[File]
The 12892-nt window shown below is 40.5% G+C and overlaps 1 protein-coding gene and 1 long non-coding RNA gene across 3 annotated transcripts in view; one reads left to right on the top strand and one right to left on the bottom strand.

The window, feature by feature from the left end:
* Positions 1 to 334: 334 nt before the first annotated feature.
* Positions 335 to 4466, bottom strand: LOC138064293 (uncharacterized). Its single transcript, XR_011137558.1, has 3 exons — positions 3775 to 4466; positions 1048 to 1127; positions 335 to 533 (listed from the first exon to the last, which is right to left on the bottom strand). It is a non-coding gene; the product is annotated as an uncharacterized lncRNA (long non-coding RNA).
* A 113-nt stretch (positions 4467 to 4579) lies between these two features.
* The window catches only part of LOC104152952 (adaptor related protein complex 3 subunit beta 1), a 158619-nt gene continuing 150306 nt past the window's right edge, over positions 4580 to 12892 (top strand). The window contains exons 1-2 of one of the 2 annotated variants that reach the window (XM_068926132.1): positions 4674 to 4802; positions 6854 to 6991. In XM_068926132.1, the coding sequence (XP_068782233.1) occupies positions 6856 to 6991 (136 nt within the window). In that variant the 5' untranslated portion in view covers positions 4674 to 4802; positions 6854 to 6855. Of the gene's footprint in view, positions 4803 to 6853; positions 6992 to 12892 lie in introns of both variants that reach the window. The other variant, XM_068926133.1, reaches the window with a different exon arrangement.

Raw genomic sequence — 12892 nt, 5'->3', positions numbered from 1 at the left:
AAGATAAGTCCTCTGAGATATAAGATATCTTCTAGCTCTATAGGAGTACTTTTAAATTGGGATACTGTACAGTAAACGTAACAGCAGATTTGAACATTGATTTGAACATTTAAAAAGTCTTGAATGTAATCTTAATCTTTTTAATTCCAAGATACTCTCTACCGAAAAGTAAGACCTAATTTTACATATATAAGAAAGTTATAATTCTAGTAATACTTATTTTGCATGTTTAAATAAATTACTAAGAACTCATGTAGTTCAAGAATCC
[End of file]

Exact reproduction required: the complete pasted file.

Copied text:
The 12892-nt window shown below is 40.5% G+C and overlaps 1 protein-coding gene and 1 long non-coding RNA gene across 3 annotated transcripts in view; one reads left to right on the top strand and one right to left on the bottom strand.

The window, feature by feature from the left end:
* Positions 1 to 334: 334 nt before the first annotated feature.
* Positions 335 to 4466, bottom strand: LOC138064293 (uncharacterized). Its single transcript, XR_011137558.1, has 3 exons — positions 3775 to 4466; positions 1048 to 1127; positions 335 to 533 (listed from the first exon to the last, which is right to left on the bottom strand). It is a non-coding gene; the product is annotated as an uncharacterized lncRNA (long non-coding RNA).
* A 113-nt stretch (positions 4467 to 4579) lies between these two features.
* The window catches only part of LOC104152952 (adaptor related protein complex 3 subunit beta 1), a 158619-nt gene continuing 150306 nt past the window's right edge, over positions 4580 to 12892 (top strand). The window contains exons 1-2 of one of the 2 annotated variants that reach the window (XM_068926132.1): positions 4674 to 4802; positions 6854 to 6991. In XM_068926132.1, the coding sequence (XP_068782233.1) occupies positions 6856 to 6991 (136 nt within the window). In that variant the 5' untranslated portion in view covers positions 4674 to 4802; positions 6854 to 6855. Of the gene's footprint in view, positions 4803 to 6853; positions 6992 to 12892 lie in introns of both variants that reach the window. The other variant, XM_068926133.1, reaches the window with a different exon arrangement.

Raw genomic sequence — 12892 nt, 5'->3', positions numbered from 1 at the left:
AAGATAAGTCCTCTGAGATATAAGATATCTTCTAGCTCTATAGGAGTACTTTTAAATTGGGATACTGTACAGTAAACGTAACAGCAGATTTGAACATTGATTTGAACATTTAAAAAGTCTTGAATGTAATCTTAATCTTTTTAATTCCAAGATACTCTCTACCGAAAAGTAAGACCTAATTTTACATATATAAGAAAGTTATAATTCTAGTAATACTTATTTTGCATGTTTAAATAAATTACTAAGAACTCATGTAGTTCAAGAATCC